Activists: 9 Syrian judges defect

Associated Press
Syrian women stand amid the ruins of their farm, destroyed by Syrian Army jets, in Al-Hafriyeh village, Syria, Saturday, Dec. 8, 2012. Syrian rebel commanders have elected a new 30-member leadership council and a chief of staff, a senior rebel said Saturday in a major step toward unifying the opposition that is fighting to oust President Bashar Assad. The Supreme Military Council, which was chosen Friday during a meeting in Turkey, will work with the political leadership that was chosen last month in Qatar. (AP Photo/Manu Brabo)
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AMMAN, Jordan (AP) — Syrian activists say nine state judges and prosecutors have defected to the opposition.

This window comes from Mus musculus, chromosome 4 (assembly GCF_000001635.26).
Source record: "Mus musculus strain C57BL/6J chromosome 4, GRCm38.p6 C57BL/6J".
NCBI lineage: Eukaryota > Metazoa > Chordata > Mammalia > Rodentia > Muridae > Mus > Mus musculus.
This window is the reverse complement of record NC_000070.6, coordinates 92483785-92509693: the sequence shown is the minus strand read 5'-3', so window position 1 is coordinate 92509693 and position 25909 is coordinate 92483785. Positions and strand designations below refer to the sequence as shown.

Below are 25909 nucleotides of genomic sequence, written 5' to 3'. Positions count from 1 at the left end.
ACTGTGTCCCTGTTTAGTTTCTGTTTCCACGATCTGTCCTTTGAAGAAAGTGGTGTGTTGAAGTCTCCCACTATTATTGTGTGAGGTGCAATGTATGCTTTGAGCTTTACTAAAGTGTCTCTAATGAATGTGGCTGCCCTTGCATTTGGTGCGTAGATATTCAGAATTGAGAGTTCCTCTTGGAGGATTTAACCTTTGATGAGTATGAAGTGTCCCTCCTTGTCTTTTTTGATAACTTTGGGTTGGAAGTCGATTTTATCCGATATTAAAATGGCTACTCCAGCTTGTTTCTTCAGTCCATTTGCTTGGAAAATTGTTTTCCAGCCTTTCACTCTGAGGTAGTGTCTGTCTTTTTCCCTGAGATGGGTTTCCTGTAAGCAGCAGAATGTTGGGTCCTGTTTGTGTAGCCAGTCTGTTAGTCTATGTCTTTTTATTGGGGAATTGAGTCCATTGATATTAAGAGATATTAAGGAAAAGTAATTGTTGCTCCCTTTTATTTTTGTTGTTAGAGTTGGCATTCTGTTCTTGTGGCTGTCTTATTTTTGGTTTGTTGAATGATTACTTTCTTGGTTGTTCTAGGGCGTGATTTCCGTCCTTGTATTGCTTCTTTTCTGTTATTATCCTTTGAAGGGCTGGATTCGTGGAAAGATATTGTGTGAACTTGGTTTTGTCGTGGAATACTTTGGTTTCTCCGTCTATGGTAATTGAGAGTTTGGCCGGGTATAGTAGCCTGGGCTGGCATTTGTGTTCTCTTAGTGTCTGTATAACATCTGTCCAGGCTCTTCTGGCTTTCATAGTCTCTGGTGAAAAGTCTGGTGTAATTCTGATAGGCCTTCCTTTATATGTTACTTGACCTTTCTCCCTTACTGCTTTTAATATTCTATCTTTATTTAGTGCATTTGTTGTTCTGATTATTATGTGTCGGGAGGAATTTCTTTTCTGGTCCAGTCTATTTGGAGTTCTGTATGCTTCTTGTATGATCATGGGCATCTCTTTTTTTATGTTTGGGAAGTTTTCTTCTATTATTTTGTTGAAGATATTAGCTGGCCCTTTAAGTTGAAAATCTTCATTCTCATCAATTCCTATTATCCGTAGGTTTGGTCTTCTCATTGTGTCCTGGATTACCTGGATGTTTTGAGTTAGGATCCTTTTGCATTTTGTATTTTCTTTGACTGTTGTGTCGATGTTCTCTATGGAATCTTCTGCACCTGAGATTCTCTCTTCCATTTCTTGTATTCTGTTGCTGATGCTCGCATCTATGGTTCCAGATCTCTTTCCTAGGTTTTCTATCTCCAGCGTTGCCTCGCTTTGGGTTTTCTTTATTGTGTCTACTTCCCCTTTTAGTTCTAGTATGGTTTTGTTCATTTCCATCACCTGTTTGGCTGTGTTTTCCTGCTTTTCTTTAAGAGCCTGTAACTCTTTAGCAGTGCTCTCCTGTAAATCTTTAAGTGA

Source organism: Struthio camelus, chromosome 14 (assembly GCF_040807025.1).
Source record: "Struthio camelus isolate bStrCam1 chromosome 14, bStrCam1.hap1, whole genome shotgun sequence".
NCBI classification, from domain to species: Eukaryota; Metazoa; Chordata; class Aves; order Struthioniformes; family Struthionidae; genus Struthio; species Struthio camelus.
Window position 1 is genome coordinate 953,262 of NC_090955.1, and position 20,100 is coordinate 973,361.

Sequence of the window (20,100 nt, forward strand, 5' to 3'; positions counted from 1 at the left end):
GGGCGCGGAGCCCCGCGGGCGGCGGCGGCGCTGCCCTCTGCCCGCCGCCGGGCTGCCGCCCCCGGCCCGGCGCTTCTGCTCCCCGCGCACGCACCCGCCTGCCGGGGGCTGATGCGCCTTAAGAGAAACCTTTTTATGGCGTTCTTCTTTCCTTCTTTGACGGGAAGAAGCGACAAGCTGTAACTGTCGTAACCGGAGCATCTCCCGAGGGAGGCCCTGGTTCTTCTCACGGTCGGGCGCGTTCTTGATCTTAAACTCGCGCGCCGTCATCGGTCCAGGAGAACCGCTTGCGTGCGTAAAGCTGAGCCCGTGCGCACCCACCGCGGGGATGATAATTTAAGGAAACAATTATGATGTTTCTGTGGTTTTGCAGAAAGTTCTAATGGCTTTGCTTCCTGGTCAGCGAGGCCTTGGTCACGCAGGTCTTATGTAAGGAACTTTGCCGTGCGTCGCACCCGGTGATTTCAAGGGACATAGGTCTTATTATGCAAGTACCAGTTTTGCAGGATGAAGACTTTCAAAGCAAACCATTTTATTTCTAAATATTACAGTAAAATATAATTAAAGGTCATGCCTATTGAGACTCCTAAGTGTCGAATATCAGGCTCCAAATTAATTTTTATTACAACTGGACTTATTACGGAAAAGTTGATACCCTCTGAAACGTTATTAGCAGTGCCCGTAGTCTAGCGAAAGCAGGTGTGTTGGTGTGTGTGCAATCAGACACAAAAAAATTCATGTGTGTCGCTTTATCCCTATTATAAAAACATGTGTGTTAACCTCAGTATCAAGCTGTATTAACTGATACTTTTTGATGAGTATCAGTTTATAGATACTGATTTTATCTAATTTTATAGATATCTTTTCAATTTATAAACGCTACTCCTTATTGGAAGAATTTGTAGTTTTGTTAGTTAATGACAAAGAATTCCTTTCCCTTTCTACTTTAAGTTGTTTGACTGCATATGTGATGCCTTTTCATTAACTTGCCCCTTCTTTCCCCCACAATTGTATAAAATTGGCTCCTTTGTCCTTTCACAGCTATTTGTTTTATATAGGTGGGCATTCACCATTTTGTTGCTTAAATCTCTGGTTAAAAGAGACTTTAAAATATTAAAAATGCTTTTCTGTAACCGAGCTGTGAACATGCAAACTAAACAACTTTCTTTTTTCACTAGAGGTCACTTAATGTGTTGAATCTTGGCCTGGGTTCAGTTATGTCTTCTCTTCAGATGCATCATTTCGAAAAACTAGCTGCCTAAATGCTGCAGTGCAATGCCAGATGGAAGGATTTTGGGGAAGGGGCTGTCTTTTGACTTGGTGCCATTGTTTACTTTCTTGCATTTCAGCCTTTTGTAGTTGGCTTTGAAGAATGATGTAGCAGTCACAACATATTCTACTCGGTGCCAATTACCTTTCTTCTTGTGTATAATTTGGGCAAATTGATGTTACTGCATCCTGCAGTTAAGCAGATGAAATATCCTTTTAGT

The Britain-based Observatory for Human Rights says the latest defectors from the regime of President Bashar Assad come from the northern city of Adlib.

In video statement, posted online Sunday, the nine judges identify themselves by name as one of them reads a joint statement and urges others to break ranks with Assad.

Many government officials and army officers have abandoned the regime to join the opposition since the uprising started in March 2011.

Ex-Prime Minister Riad Hijab is the most senior Syrian official to defect so far.

Syria's opposition is dominated by members of the country's Sunni minority. Assad's regime is predominantly Alawite, an offshoot group of Shiite Islam.

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